6.5/10
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Gold Diggers of 1937 (1936)

Approved | | Comedy, Musical, Romance | 28 December 1936 (USA)
When two investors inform an opportunistic dancer that they can't fund an elderly stage producer's production, she suggests they get an insurance policy on the producer's life.

Director:

Lloyd Bacon

Writers:

Warren Duff (screen play), Richard Maibaum (based on the play by: "Sweet Mystery of Life") | 2 more credits »
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Nominated for 1 Oscar. See more awards »

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Cast

Cast overview, first billed only:
Dick Powell ... Rosmer Peak
Joan Blondell ... Norma Perry
Glenda Farrell ... Genevieve Larkin
Victor Moore ... J.J. Hobart
Lee Dixon Lee Dixon ... Boop Oglethorpe
Osgood Perkins ... Morty Wethered
Charles D. Brown Charles D. Brown ... Hugo (as Chas. D. Brown)
Rosalind Marquis ... Sally
Irene Ware ... Irene
William B. Davidson ... Andy Callahan (as Wm. Davidson)
Olin Howland ... Dr. MacDuffy
Charles Halton ... Dr. Bell
Paul Irving Paul Irving ... Dr. Warshof
Harry C. Bradley ... Dr. Henry
Joseph Crehan ... Chairman
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Storyline

Stage-producer J.J. Hobart, is going to put on a new show, but he doesn't know that his two partners lost the money at the stock market. Insurance salesman Rosmer Peek falls in love with ex chorus-girl Joan Blondell, who's friend Genevieve tries to land on one of J.J Hobart's partners. They come up with the idea to insure J.J. for $1 Million, to get the money back when he dies. Rosmer sells him the policy. After the insurance company finds out that he's only a hypochondriac, an attempt to kill him accidentally fails, and Genevieve falls in love with J.J. But when J.J. is informed that he is putting on a show with no money he has a breakdown. The only possibility to restore his health is putting on the show, in spite of the lack of money. Written by Stephan Eichenberg <eichenbe@fak-cbg.tu-muenchen.de>

Plot Summary | Add Synopsis


Certificate:

Approved | See all certifications »
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Details

Country:

USA

Language:

English

Release Date:

28 December 1936 (USA) See more »

Also Known As:

Vampiresas 1937 See more »

Company Credits

Production Co:

Warner Bros. See more »
Show more on IMDbPro »

Technical Specs

Runtime:

Sound Mix:

Mono

Aspect Ratio:

1.37 : 1
See full technical specs »
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Did You Know?

Trivia

Multiple references to 'carloadings' being up, meaning an increase in the total amount of goods shipped by railroad. Back before stores ond other businesses reported total monthly sales, carloadings was the best available measure of consumer spending. See more »

Goofs

(at around 20 min) A string used to make a stack of books fall onto Dick Powell's head is clearly visible against the white paper background. See more »

Quotes

Genevieve Larkin: It's so hard to be good under the capitalist system!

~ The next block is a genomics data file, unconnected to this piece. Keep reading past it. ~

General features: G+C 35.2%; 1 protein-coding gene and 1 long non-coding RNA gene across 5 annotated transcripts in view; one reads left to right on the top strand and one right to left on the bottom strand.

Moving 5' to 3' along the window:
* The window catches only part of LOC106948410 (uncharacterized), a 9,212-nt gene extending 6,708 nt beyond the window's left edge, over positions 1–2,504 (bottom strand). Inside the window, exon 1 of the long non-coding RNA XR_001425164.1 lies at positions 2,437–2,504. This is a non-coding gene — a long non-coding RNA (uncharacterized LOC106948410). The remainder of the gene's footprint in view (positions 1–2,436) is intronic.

See more »

Crazy Credits

The usual disclaimer goes to great lengths to assure us that "The names of all characters -- The characters themselves -- The story - all incidents and institutions portrayed in this production are fictitious -- And no identification with actual persons, living or deceased, is intended or should be inferred." See more »

Connections

Featured in Busby Berkeley: Going Through the Roof (1998) See more »

Soundtracks

All's Fair in Love and War
(1936)
Music by Harry Warren
Lyrics by Al Dubin
Sung by Dick Powell (uncredited), Joan Blondell (uncredited), Lee Dixon (uncredited) and Rosalind Marquis (uncredited) with chorus
Danced by Lee Dixon (uncredited), Joan Blondell (uncredited), Dick Powell (uncredited) and Rosalind Marquis (uncredited) and chorus
See more »

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User Reviews

 
An Enjoyable Ride, But No Brass Ring
21 May 2004 | by Ron OliverSee all my reviews

Warner Bros. trots out its Gold Diggers concept again in this amusing little musical which serves largely as a wistful reminder of the fun & vivacity of the original pre-Code feature. Perhaps Dick Powell's smarmy little mustache, seen immediately after the opening credits, should have been enough to signal that things were different now.

The plot of every Gold Digger film is centered around its music. The songs here are pleasant, but unmemorable and the Busby Berkeley spectacle--'All's Fair In Love And War'--reveals the Master at his repose, his choreographed rocking chairs and banners not quite registering the requisite pizzazz one remembers from his earlier classics.

Powell tries his hardest to ingratiate, but his preppy days appear to be passing and casting him as an insurance salesman is a bit of a ho-hum. Lots of fun, however, can be found with Warner's two sensational brassy blondes, Joan Blondell & Glenda Farrell, in their final film together. Still wisecracking & sassy, they grab the movie's best dialogue and run off with it, giving some laughter to their comedy duo swan song. Comic Victor Moore shines as a cranky impresario with a bad case of hypochondria.

Sharp-eyed movie mavens will spot Fred ‘Snowflake' Toones as a shoe shine attendant; Jane Wyman as an excited chorus girl at the station; and Frank Faylen as a man shaving on the train, all unbilled.


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